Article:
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Souped Up Software

New equipment such as powerful starter-generators would raise fuel efficiency. Yet a vehicle could achieve even greater gains if the entire power train were controlled electronically.

Each component could be adjusted continuously to consume the least power necessary as driving conditions change and-equally important-could be controlled in an integrated way for systemwide savings. “Fuel efficiency would be even greater than the sum of the components,” says Frank Lohrenz, an electrical engineer at Siemens VDO Automotive in Regensburg, Germany.

The savings could be significant. Integrated software-control systems could provide a 10 percent fuel-efficiency boost (see “The Networked Car,” TR September 2002). Siemens’ software, for example, optimizes the delivery of torque-the turning force of the power train. To do this, the system electronically registers how far and how fast the driver pushes the gas pedal. Then through electronic control of such basic mechanical components as the engine, transmission, and a future starter-generator, it delivers the requested torque. The Siemens’ technology takes into account 20 parameters-including vehicle speed, engine rotation speed, and transmission gear-before deciding how best to deliver torque from the combined efforts of engine throttling, transmission gear ratio, and starter-generator activation.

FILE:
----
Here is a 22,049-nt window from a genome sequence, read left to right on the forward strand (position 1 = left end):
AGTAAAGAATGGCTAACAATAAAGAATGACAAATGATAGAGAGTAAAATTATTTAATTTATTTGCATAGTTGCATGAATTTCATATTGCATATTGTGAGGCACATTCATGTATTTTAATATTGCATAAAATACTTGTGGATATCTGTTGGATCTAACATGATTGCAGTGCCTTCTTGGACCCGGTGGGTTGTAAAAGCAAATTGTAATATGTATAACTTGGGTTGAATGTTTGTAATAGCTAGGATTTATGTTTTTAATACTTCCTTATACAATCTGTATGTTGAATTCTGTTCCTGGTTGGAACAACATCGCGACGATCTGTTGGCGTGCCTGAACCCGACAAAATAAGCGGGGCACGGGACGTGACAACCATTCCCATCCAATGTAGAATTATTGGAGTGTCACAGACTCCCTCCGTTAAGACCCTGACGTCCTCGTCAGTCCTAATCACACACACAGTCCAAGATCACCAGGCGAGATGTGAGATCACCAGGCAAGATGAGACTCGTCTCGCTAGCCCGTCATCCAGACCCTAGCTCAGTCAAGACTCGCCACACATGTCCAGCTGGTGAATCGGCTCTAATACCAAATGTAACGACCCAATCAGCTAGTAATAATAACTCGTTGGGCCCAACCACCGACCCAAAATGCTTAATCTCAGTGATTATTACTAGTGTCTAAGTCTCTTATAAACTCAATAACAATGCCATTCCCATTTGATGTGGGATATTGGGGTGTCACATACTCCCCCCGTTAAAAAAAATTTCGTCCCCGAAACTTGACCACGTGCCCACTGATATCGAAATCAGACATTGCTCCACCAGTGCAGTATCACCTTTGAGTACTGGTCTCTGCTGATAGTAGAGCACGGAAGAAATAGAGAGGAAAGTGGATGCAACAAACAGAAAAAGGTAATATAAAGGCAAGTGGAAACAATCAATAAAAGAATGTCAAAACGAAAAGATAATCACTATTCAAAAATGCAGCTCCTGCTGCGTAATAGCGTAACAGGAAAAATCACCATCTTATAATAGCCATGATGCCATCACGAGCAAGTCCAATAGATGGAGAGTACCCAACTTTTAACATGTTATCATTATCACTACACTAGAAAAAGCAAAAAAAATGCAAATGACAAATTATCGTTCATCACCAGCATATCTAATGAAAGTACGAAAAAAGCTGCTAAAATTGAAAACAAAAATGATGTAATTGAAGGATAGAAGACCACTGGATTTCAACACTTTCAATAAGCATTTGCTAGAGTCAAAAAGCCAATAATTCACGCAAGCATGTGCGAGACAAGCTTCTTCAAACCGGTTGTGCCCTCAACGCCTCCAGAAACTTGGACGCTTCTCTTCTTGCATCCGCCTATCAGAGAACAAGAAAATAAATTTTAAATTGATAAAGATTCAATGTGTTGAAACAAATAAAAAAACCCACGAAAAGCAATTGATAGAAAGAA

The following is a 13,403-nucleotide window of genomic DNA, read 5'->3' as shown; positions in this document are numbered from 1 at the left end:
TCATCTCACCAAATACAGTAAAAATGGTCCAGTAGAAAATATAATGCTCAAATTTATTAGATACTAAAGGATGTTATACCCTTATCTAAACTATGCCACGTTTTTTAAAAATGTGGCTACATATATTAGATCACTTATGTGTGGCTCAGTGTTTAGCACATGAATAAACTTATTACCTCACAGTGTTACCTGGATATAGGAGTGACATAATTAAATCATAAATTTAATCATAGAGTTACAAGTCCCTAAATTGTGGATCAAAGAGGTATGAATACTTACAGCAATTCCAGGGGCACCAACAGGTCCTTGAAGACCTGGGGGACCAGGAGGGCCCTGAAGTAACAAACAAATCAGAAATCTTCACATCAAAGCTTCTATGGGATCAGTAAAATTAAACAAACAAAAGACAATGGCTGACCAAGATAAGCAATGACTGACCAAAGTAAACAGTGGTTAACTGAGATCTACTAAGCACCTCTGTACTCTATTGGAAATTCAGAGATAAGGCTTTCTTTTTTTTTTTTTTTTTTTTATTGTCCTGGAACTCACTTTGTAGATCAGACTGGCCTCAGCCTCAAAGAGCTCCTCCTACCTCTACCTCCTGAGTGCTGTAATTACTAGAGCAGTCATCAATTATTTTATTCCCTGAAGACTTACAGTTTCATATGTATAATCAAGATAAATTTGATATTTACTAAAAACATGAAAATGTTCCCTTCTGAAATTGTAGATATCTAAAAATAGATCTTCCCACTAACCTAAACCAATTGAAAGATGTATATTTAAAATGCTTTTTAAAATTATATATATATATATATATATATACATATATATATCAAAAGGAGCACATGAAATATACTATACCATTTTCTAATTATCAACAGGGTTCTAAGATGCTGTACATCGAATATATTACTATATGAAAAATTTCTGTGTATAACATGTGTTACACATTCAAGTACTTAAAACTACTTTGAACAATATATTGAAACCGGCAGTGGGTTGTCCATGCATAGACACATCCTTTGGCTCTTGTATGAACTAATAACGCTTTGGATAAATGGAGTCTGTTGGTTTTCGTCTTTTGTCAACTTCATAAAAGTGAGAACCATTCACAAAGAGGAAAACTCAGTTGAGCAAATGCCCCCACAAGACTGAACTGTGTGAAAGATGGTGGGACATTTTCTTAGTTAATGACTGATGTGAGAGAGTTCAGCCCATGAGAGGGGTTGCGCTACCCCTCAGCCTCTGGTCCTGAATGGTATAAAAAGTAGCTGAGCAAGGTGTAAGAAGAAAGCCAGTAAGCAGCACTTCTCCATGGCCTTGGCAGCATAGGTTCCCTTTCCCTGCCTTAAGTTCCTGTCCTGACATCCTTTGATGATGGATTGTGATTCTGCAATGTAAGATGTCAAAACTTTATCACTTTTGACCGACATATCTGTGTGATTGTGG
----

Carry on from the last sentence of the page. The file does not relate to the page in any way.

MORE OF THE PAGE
Engineers have traditionally considered each component as a stand-alone unit, but there is plenty of interest in integrated control because it’s cheap: integrated control depends largely on software, and thus, its 10 percent fuel-efficiency boost comes at relatively low cost. “If a manufacturer sells one million cars,” Lohrenz says, “the cost could be less than $5 per vehicle.”

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